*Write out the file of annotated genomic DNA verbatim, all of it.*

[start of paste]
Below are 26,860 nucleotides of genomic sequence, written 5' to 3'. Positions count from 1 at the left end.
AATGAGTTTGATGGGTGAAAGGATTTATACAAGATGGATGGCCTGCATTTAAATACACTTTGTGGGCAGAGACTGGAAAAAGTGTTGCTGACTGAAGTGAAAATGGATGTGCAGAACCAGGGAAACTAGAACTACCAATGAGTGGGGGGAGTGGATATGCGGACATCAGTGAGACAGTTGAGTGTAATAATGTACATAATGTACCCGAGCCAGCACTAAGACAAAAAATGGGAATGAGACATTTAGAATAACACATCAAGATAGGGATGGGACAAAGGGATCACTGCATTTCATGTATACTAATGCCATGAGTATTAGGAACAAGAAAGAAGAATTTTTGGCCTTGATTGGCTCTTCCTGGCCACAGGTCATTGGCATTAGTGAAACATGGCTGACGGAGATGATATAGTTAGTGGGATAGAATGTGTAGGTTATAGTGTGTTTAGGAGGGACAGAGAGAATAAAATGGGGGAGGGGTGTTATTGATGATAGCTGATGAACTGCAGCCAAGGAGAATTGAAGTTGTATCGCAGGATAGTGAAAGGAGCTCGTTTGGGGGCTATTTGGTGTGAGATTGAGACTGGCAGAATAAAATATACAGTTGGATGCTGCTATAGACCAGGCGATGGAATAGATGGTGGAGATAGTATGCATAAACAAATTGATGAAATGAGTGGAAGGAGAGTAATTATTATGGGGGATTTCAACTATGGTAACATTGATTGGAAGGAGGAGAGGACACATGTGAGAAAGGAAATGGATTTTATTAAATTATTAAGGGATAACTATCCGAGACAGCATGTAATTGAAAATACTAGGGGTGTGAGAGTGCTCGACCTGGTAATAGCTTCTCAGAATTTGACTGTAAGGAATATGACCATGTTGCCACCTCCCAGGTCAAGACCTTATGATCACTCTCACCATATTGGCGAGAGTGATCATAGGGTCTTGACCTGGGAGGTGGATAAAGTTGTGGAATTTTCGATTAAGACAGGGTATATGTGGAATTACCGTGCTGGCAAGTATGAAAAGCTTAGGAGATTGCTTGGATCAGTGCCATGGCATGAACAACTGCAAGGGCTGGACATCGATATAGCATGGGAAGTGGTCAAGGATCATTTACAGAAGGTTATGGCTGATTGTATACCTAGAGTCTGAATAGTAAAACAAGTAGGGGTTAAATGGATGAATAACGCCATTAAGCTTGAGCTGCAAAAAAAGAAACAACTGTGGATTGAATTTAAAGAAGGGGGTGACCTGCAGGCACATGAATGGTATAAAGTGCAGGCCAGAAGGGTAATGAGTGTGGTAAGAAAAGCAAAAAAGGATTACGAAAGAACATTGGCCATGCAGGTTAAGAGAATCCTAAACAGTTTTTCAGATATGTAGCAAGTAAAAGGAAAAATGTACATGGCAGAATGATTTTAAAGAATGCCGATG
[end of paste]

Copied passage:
Below are 26,860 nucleotides of genomic sequence, written 5' to 3'. Positions count from 1 at the left end.
AATGAGTTTGATGGGTGAAAGGATTTATACAAGATGGATGGCCTGCATTTAAATACACTTTGTGGGCAGAGACTGGAAAAAGTGTTGCTGACTGAAGTGAAAATGGATGTGCAGAACCAGGGAAACTAGAACTACCAATGAGTGGGGGGAGTGGATATGCGGACATCAGTGAGACAGTTGAGTGTAATAATGTACATAATGTACCCGAGCCAGCACTAAGACAAAAAATGGGAATGAGACATTTAGAATAACACATCAAGATAGGGATGGGACAAAGGGATCACTGCATTTCATGTATACTAATGCCATGAGTATTAGGAACAAGAAAGAAGAATTTTTGGCCTTGATTGGCTCTTCCTGGCCACAGGTCATTGGCATTAGTGAAACATGGCTGACGGAGATGATATAGTTAGTGGGATAGAATGTGTAGGTTATAGTGTGTTTAGGAGGGACAGAGAGAATAAAATGGGGGAGGGGTGTTATTGATGATAGCTGATGAACTGCAGCCAAGGAGAATTGAAGTTGTATCGCAGGATAGTGAAAGGAGCTCGTTTGGGGGCTATTTGGTGTGAGATTGAGACTGGCAGAATAAAATATACAGTTGGATGCTGCTATAGACCAGGCGATGGAATAGATGGTGGAGATAGTATGCATAAACAAATTGATGAAATGAGTGGAAGGAGAGTAATTATTATGGGGGATTTCAACTATGGTAACATTGATTGGAAGGAGGAGAGGACACATGTGAGAAAGGAAATGGATTTTATTAAATTATTAAGGGATAACTATCCGAGACAGCATGTAATTGAAAATACTAGGGGTGTGAGAGTGCTCGACCTGGTAATAGCTTCTCAGAATTTGACTGTAAGGAATATGACCATGTTGCCACCTCCCAGGTCAAGACCTTATGATCACTCTCACCATATTGGCGAGAGTGATCATAGGGTCTTGACCTGGGAGGTGGATAAAGTTGTGGAATTTTCGATTAAGACAGGGTATATGTGGAATTACCGTGCTGGCAAGTATGAAAAGCTTAGGAGATTGCTTGGATCAGTGCCATGGCATGAACAACTGCAAGGGCTGGACATCGATATAGCATGGGAAGTGGTCAAGGATCATTTACAGAAGGTTATGGCTGATTGTATACCTAGAGTCTGAATAGTAAAACAAGTAGGGGTTAAATGGATGAATAACGCCATTAAGCTTGAGCTGCAAAAAAAGAAACAACTGTGGATTGAATTTAAAGAAGGGGGTGACCTGCAGGCACATGAATGGTATAAAGTGCAGGCCAGAAGGGTAATGAGTGTGGTAAGAAAAGCAAAAAAGGATTACGAAAGAACATTGGCCATGCAGGTTAAGAGAATCCTAAACAGTTTTTCAGATATGTAGCAAGTAAAAGGAAAAATGTACATGGCAGAATGATTTTAAAGAATGCCGATG